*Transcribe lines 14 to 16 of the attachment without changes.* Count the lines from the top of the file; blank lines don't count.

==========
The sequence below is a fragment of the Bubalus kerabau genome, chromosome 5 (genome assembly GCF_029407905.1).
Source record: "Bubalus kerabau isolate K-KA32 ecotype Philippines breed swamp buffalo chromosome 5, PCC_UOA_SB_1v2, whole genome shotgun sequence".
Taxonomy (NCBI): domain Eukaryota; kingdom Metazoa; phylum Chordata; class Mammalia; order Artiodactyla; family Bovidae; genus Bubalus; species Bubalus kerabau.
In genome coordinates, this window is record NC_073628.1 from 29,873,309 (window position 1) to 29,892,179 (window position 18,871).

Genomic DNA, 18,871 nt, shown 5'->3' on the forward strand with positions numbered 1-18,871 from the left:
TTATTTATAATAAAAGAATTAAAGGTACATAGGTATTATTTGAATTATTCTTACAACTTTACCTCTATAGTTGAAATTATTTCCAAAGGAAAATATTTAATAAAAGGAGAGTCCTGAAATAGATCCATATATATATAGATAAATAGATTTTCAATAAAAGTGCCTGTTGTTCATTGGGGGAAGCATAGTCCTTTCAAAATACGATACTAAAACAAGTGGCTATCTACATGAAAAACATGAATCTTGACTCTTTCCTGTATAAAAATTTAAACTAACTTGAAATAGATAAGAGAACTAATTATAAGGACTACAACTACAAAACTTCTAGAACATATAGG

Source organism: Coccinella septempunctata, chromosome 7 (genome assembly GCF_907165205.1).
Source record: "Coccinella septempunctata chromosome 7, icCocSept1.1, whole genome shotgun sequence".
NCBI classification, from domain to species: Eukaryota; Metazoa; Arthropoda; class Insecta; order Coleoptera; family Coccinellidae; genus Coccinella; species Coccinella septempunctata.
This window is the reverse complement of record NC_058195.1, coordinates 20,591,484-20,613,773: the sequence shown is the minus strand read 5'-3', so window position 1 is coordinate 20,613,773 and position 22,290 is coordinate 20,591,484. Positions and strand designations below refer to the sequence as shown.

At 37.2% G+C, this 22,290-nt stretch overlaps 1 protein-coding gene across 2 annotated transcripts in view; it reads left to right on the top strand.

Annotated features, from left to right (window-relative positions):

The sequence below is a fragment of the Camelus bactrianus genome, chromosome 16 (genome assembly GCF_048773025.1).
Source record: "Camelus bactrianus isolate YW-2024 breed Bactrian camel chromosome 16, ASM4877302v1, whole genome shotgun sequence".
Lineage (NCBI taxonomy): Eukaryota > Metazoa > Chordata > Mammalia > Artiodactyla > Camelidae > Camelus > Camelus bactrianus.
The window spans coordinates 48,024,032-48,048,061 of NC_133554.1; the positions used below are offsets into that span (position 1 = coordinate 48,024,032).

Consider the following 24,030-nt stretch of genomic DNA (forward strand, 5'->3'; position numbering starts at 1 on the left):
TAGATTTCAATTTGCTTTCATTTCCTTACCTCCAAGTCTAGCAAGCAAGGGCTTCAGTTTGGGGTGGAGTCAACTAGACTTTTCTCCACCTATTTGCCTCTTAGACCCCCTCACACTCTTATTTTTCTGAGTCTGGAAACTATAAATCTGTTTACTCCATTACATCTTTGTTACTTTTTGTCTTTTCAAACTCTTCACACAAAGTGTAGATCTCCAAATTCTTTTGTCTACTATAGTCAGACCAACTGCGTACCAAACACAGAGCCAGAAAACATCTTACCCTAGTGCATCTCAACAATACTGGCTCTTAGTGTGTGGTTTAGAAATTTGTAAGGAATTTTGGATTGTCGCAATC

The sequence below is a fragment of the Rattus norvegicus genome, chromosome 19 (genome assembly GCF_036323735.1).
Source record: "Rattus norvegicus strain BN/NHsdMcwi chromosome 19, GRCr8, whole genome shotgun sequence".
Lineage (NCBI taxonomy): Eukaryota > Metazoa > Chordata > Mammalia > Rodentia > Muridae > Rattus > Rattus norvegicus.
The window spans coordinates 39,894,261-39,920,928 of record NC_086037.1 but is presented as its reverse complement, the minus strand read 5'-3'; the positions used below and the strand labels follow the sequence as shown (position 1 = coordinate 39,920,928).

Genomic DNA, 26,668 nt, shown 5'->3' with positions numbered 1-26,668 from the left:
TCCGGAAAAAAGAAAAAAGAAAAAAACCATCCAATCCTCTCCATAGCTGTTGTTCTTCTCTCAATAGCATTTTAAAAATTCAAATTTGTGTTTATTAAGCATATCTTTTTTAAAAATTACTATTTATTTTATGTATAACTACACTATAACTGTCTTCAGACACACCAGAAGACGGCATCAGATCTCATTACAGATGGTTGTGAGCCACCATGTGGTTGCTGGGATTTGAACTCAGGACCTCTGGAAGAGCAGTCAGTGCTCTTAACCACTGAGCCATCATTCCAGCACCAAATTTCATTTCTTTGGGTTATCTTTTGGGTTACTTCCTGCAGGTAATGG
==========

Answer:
Source record: "Camelus bactrianus isolate YW-2024 breed Bactrian camel chromosome 16, ASM4877302v1, whole genome shotgun sequence".
Lineage (NCBI taxonomy): Eukaryota > Metazoa > Chordata > Mammalia > Artiodactyla > Camelidae > Camelus > Camelus bactrianus.
The window spans coordinates 48,024,032-48,048,061 of NC_133554.1; the positions used below are offsets into that span (position 1 = coordinate 48,024,032).